Lederman, D. (2020) How Teaching Changed in the (Forced) Shift to Remote Inside Higher Education, April 22
Who did the study?
This is a report of a survey conducted by a team of researchers and U.S. organisations, and with some participation from Canadian organizations, including the CDLRA and George Veletsianos of Royal Roads University. The study is led by my CDLRA colleague, Jeff Seaman, of Bay View Analytics (formerly the Babson Survey Research Group).
The study surveyed 826 faculty members and administrators at 641 American colleges and universities this month, and included 26 professors at Canadian universities/colleges.
What did they find?
The Lederman article provides the following summary of results:
- 90 percent of instructors surveyed engaged in some form of emergency distance/virtual education to conduct or complete the spring term; those that did not were typically in colleges that already were exclusively online, or in the few areas in the the U.S. where shelter-in-place orders were not in force.
- 76 percent reported that they had to move some of their courses online to complete the term. Again, the remaining instructors were those who were already teaching fully online or whose courses were canceled or suspended because of the pandemic.
- 56 percent said they had used “new teaching methods” in transitioning their courses to remote delivery. Instructors with no previous online teaching experience were much likelier to answer that way than were their peers who had taught online before they were forced to this spring.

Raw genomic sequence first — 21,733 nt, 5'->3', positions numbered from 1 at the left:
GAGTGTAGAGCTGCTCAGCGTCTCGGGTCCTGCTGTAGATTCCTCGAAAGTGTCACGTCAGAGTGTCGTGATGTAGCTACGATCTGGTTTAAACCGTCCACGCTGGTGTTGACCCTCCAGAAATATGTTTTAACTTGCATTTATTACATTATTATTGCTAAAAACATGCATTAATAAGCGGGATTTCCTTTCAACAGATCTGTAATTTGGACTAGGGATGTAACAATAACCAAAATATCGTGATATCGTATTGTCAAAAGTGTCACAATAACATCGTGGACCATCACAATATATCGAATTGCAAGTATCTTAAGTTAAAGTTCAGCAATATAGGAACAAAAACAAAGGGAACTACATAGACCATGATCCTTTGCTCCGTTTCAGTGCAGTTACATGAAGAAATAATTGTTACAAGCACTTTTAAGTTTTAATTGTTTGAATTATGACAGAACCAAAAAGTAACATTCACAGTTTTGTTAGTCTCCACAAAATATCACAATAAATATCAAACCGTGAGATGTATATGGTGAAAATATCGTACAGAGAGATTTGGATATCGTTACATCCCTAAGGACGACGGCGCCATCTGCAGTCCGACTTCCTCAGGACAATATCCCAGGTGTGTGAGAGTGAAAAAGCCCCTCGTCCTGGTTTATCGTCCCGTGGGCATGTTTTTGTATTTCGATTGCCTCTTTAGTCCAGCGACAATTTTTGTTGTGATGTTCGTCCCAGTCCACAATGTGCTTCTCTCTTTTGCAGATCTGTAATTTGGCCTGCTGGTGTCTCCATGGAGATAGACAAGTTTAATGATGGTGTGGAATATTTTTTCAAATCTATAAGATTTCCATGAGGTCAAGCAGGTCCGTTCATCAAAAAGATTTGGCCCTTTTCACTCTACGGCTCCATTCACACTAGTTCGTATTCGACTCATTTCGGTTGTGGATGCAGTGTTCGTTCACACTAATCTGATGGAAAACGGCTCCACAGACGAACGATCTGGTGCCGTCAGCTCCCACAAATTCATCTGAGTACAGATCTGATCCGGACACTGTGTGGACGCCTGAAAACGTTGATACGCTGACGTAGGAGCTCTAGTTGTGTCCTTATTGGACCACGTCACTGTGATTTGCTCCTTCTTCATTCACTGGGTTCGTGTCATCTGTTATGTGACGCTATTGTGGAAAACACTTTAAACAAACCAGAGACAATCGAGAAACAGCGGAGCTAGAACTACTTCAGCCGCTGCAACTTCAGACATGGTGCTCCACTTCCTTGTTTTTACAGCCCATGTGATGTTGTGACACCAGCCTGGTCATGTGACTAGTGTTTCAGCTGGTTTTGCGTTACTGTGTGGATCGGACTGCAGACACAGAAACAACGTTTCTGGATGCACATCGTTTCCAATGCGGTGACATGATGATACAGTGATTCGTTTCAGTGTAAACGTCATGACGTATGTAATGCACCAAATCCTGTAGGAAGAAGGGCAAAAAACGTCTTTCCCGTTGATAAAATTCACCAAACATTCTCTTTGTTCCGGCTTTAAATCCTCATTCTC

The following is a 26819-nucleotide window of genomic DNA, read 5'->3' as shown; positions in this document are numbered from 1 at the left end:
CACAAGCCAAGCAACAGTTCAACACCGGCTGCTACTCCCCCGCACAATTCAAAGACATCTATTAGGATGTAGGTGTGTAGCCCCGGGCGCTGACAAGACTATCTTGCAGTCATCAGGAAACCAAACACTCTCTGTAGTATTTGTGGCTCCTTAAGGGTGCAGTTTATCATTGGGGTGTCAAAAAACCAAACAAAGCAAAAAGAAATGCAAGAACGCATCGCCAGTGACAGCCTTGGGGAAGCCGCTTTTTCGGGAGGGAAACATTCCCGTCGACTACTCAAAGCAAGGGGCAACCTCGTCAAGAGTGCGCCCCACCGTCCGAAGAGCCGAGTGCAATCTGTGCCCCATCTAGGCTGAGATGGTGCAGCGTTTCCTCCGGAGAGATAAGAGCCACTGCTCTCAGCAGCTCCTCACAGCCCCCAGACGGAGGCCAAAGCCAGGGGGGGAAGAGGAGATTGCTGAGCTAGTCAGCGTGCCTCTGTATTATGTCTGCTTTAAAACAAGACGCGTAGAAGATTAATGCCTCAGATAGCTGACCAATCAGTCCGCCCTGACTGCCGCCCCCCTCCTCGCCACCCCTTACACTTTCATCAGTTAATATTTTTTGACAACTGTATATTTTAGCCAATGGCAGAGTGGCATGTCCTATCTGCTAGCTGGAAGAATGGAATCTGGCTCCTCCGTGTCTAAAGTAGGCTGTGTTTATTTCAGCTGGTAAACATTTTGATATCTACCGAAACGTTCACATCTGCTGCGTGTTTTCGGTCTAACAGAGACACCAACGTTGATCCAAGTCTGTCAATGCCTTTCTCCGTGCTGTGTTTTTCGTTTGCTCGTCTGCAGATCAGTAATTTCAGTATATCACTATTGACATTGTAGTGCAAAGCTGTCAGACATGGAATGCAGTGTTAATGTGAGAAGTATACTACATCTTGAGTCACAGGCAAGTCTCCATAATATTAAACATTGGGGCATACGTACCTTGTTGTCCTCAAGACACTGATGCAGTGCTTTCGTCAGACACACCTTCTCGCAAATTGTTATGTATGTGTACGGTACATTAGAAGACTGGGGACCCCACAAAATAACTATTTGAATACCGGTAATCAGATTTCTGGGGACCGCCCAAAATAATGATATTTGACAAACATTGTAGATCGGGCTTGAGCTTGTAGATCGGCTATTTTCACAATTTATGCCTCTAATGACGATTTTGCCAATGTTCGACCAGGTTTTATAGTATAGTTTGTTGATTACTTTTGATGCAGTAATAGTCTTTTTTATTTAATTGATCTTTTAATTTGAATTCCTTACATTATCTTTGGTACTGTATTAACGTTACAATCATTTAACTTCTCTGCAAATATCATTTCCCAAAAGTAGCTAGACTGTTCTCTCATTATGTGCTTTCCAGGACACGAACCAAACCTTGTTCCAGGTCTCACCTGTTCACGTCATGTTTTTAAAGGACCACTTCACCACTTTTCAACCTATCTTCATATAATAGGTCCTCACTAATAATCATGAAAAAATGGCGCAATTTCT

- experienced online instructors were less likely than their peers to use synchronous lectures or discussions and more likely to distribute information using the LMS
- almost two-thirds said they changed “the kinds of assignments or exams” they gave to students, and nearly half said they lowered their expectations for the amount of work students would be able to do (48 percent), made it easier for students to take their courses pass/fail (47 percent), and “dropped some assignments or exams” (46 percent).
- however, instructors with previous online experience were 15 percentage points less likely than their peers to lower their expectations for how much work students could do, and somewhat less likely to change the nature of their assignments to students.
- the results and open-ended comments respondents made about their experiences and their worries about the fall show the “level of anxiety and scrambling” many instructors felt during this pivot to remote learning
- But it’s also clear that despite that anxiety, institutions and instructors made significant changes on the fly in their teaching practices and expectations to try to pull off a required, if undesirable, transition this spring.
How to find out more
First let me say that only a summary of the results have been released so far, and even from these I have chosen just enough to give you some idea of what the survey covers.
If you want to know more, there is a free webinar on Friday (April 24) at 2.00 pm Eastern Daylight Time with Jeff Seaman, the lead researcher, Jennifer Mathes, CEO of the Online Learning Consortium, Will Austin, president of Warren County Community College, and Inside Higher Ed Editor Doug Lederman who will analyze the results and answer questions from participants.
What about Canada?
Although the Canadian sample was small, the results were similar for Canadian instructors.
The CDLRA plans to conduct a survey of all Canadian post-secondary institutions in the fall to identify what they did this spring, what they are doing in the fall semester, and what changes if any they plan for when institutions return to normal.